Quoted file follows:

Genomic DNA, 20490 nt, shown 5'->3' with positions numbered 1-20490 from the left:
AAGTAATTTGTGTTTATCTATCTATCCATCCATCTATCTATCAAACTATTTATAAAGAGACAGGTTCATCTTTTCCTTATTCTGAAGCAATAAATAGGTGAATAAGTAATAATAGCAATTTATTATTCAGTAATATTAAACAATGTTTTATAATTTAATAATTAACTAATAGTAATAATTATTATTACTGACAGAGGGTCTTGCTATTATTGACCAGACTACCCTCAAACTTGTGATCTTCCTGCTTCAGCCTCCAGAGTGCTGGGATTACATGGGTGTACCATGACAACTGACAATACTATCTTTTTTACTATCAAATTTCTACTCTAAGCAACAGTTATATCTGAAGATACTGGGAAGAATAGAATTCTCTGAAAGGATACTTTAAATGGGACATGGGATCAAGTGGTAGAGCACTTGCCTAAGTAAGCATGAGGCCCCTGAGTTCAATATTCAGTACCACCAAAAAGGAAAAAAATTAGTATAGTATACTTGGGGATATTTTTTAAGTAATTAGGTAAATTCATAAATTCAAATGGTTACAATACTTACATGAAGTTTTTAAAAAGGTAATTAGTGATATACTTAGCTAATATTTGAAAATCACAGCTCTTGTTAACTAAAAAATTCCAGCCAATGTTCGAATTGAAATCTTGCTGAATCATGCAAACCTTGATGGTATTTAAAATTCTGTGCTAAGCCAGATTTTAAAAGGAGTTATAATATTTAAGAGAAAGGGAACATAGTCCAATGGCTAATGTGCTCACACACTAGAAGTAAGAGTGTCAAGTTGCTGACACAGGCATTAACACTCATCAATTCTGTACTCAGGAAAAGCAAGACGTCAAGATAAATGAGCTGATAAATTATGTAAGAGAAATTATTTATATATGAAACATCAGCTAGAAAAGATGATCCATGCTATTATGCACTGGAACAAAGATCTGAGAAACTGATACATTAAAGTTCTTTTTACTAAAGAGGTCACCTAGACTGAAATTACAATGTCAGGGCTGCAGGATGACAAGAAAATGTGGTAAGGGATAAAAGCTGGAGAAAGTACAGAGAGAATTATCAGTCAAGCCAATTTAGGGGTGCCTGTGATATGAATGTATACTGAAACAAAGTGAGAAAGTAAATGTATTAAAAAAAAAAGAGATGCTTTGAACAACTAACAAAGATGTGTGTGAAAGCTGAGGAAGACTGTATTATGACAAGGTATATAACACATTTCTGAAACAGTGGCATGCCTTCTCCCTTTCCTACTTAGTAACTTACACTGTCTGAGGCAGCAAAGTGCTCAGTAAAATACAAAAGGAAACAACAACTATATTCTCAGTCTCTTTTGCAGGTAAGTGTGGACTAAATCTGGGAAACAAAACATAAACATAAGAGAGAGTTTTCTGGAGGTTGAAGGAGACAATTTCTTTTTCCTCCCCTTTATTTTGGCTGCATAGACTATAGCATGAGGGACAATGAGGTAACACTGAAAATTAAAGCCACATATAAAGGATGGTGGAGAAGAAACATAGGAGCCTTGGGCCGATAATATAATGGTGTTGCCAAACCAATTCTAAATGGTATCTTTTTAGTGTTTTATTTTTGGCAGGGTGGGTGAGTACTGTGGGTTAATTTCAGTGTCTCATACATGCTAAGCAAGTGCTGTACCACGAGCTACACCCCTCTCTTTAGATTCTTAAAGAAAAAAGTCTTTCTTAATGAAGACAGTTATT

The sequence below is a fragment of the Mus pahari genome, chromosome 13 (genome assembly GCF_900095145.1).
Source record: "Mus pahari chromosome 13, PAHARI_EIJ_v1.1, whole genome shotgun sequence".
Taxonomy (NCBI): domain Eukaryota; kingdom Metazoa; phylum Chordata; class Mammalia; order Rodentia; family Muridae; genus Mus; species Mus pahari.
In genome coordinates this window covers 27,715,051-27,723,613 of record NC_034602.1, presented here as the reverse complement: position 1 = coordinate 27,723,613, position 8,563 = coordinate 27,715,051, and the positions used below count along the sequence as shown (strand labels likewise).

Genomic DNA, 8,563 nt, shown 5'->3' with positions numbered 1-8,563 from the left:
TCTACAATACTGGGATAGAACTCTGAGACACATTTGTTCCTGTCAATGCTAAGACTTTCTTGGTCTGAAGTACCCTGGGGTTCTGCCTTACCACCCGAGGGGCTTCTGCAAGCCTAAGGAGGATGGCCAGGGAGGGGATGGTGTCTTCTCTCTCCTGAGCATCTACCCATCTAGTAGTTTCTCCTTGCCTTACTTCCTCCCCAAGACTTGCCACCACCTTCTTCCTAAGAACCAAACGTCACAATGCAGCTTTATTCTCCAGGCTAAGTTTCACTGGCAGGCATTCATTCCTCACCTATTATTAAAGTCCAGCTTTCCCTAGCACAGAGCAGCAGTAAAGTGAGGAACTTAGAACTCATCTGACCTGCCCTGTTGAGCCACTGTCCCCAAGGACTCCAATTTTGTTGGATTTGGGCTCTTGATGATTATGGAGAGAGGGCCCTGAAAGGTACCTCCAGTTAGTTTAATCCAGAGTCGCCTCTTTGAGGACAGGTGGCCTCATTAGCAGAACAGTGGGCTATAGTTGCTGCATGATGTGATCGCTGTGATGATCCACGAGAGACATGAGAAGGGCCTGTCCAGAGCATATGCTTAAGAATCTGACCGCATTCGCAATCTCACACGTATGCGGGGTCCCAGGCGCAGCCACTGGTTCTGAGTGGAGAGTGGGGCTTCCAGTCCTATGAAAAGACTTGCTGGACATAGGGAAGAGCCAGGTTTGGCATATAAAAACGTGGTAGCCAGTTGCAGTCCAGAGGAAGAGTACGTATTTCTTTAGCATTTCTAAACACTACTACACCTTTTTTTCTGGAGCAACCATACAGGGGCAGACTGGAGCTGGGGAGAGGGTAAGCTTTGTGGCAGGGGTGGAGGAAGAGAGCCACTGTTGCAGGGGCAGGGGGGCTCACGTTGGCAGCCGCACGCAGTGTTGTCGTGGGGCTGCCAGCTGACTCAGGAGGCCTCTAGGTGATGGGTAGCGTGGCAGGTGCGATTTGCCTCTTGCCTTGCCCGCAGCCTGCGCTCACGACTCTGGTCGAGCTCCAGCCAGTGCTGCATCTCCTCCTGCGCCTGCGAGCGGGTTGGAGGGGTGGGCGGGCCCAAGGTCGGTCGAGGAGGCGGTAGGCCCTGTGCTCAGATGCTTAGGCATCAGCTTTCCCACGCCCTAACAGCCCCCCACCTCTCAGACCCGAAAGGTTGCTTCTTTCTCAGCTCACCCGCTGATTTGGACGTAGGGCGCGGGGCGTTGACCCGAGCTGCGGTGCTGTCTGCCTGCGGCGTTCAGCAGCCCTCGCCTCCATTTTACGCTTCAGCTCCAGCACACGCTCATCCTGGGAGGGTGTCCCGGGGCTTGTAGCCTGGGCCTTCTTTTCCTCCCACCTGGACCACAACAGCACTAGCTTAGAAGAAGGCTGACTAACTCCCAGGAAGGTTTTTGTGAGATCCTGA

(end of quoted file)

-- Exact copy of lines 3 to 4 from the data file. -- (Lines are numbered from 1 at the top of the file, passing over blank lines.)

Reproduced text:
The sequence below is a fragment of the Mus pahari genome, chromosome 13 (genome assembly GCF_900095145.1).
Source record: "Mus pahari chromosome 13, PAHARI_EIJ_v1.1, whole genome shotgun sequence".